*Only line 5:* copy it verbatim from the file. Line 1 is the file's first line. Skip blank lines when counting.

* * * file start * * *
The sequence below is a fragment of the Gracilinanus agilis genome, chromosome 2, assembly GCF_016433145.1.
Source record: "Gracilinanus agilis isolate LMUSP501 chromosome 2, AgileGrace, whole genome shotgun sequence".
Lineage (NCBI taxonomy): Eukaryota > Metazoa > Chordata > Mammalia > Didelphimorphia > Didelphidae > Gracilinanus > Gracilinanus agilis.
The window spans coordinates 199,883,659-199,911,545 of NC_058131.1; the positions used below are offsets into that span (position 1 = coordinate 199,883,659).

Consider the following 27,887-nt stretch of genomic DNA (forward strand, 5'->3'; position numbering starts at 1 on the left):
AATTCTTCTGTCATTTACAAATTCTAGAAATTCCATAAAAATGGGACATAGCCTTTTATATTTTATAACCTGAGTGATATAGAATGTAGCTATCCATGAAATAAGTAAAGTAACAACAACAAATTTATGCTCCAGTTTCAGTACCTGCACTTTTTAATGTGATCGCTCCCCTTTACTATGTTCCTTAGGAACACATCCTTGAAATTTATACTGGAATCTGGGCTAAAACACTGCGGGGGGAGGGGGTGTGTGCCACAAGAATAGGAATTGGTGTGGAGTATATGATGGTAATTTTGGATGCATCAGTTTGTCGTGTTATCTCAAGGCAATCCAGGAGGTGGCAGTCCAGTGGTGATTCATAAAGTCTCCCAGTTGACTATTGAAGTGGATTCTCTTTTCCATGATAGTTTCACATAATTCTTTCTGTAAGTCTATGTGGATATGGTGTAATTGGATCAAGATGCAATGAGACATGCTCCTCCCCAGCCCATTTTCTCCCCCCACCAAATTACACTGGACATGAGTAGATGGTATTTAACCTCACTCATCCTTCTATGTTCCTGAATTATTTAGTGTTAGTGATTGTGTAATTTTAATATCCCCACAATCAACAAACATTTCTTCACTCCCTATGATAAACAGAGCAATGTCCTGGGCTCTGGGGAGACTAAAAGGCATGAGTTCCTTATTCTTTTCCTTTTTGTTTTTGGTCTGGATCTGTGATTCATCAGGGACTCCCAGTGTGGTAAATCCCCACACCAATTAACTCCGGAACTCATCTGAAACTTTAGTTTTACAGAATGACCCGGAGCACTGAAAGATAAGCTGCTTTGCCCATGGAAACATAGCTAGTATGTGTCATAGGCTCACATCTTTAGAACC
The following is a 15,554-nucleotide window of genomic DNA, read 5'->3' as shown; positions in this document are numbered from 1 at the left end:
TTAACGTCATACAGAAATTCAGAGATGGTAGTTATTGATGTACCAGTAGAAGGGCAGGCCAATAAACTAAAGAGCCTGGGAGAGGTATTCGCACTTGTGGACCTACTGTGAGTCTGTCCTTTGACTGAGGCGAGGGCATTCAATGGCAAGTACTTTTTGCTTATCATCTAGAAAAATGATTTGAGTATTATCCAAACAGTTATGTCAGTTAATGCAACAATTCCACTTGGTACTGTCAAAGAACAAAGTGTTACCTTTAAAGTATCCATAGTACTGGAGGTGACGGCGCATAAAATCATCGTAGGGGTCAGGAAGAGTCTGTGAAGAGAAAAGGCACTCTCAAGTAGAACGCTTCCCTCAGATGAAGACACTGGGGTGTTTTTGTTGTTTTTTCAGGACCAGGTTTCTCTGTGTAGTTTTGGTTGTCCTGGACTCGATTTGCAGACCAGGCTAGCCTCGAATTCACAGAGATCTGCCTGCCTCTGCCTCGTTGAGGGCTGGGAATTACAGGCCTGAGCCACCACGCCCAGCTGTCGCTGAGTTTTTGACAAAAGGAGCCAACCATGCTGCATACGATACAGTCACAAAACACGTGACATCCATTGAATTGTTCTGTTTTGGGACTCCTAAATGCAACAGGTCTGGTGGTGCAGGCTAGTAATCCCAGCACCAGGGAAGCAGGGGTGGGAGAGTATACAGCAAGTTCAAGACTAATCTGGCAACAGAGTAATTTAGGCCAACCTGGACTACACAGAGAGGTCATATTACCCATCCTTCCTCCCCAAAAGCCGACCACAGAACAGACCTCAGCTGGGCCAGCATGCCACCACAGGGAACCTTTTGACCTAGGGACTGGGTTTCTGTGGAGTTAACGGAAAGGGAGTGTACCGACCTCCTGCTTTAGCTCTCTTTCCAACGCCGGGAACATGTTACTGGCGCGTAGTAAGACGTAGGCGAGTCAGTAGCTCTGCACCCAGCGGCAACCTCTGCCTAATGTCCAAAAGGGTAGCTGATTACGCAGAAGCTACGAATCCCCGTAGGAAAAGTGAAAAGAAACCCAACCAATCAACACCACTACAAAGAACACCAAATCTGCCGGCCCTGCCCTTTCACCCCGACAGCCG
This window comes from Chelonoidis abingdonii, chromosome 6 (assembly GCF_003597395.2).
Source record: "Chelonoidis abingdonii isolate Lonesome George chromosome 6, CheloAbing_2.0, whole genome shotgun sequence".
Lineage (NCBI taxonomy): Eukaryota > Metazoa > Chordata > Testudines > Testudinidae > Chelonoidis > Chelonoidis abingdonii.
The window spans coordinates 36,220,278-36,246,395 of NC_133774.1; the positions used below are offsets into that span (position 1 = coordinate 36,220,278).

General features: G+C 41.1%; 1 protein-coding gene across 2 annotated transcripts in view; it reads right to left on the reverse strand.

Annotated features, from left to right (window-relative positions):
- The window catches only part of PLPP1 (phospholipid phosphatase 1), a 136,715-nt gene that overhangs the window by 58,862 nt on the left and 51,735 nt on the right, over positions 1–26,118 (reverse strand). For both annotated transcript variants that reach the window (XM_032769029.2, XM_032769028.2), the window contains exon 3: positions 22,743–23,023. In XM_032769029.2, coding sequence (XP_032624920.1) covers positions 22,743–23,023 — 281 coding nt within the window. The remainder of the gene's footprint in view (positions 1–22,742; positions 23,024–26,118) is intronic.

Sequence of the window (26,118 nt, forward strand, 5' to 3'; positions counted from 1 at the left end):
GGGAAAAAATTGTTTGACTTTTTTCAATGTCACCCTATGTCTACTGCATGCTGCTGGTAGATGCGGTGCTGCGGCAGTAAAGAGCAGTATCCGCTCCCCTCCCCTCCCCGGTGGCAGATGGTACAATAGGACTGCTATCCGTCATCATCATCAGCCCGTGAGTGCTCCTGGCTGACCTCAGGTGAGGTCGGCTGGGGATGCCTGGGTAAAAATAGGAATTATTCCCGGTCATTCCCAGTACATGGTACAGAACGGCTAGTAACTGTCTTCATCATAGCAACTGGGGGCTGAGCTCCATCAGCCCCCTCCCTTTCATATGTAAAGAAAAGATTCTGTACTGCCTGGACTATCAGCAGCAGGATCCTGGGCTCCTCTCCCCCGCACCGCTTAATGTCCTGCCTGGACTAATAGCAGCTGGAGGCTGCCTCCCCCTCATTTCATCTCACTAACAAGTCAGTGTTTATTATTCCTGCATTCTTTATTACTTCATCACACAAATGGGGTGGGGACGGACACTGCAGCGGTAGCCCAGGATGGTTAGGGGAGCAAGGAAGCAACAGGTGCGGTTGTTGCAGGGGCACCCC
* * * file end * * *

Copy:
Consider the following 27,887-nt stretch of genomic DNA (forward strand, 5'->3'; position numbering starts at 1 on the left):